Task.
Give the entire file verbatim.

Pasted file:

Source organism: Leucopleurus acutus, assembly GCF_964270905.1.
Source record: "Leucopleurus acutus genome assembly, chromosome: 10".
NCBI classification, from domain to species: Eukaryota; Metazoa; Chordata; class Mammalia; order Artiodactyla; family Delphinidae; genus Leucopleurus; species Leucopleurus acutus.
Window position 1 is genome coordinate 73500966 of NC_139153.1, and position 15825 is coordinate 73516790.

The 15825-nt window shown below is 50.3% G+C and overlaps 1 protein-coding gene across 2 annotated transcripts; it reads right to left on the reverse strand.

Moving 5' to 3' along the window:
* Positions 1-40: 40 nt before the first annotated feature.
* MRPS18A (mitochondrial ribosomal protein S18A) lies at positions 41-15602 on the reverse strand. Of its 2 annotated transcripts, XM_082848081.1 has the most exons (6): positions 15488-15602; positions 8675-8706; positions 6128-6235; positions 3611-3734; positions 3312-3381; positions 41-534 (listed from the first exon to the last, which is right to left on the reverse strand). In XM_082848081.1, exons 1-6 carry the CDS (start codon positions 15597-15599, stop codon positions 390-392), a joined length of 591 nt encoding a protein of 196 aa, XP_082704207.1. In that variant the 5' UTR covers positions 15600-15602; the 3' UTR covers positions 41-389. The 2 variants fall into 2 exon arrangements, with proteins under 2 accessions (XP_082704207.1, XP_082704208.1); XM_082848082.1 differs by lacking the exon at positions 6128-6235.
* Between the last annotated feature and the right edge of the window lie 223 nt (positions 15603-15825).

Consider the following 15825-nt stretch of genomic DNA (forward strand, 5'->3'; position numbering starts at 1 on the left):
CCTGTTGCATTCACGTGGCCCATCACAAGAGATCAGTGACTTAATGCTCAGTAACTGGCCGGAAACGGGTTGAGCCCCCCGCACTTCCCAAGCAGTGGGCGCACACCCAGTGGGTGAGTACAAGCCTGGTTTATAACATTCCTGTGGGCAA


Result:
Source organism: Leucopleurus acutus, assembly GCF_964270905.1.
Source record: "Leucopleurus acutus genome assembly, chromosome: 10".
NCBI classification, from domain to species: Eukaryota; Metazoa; Chordata; class Mammalia; order Artiodactyla; family Delphinidae; genus Leucopleurus; species Leucopleurus acutus.
Window position 1 is genome coordinate 73500966 of NC_139153.1, and position 15825 is coordinate 73516790.

The 15825-nt window shown below is 50.3% G+C and overlaps 1 protein-coding gene across 2 annotated transcripts; it reads right to left on the reverse strand.

Moving 5' to 3' along the window:
* Positions 1-40: 40 nt before the first annotated feature.
* MRPS18A (mitochondrial ribosomal protein S18A) lies at positions 41-15602 on the reverse strand. Of its 2 annotated transcripts, XM_082848081.1 has the most exons (6): positions 15488-15602; positions 8675-8706; positions 6128-6235; positions 3611-3734; positions 3312-3381; positions 41-534 (listed from the first exon to the last, which is right to left on the reverse strand). In XM_082848081.1, exons 1-6 carry the CDS (start codon positions 15597-15599, stop codon positions 390-392), a joined length of 591 nt encoding a protein of 196 aa, XP_082704207.1. In that variant the 5' UTR covers positions 15600-15602; the 3' UTR covers positions 41-389. The 2 variants fall into 2 exon arrangements, with proteins under 2 accessions (XP_082704207.1, XP_082704208.1); XM_082848082.1 differs by lacking the exon at positions 6128-6235.
* Between the last annotated feature and the right edge of the window lie 223 nt (positions 15603-15825).

Consider the following 15825-nt stretch of genomic DNA (forward strand, 5'->3'; position numbering starts at 1 on the left):
CCTGTTGCATTCACGTGGCCCATCACAAGAGATCAGTGACTTAATGCTCAGTAACTGGCCGGAAACGGGTTGAGCCCCCCGCACTTCCCAAGCAGTGGGCGCACACCCAGTGGGTGAGTACAAGCCTGGTTTATAACATTCCTGTGGGCAA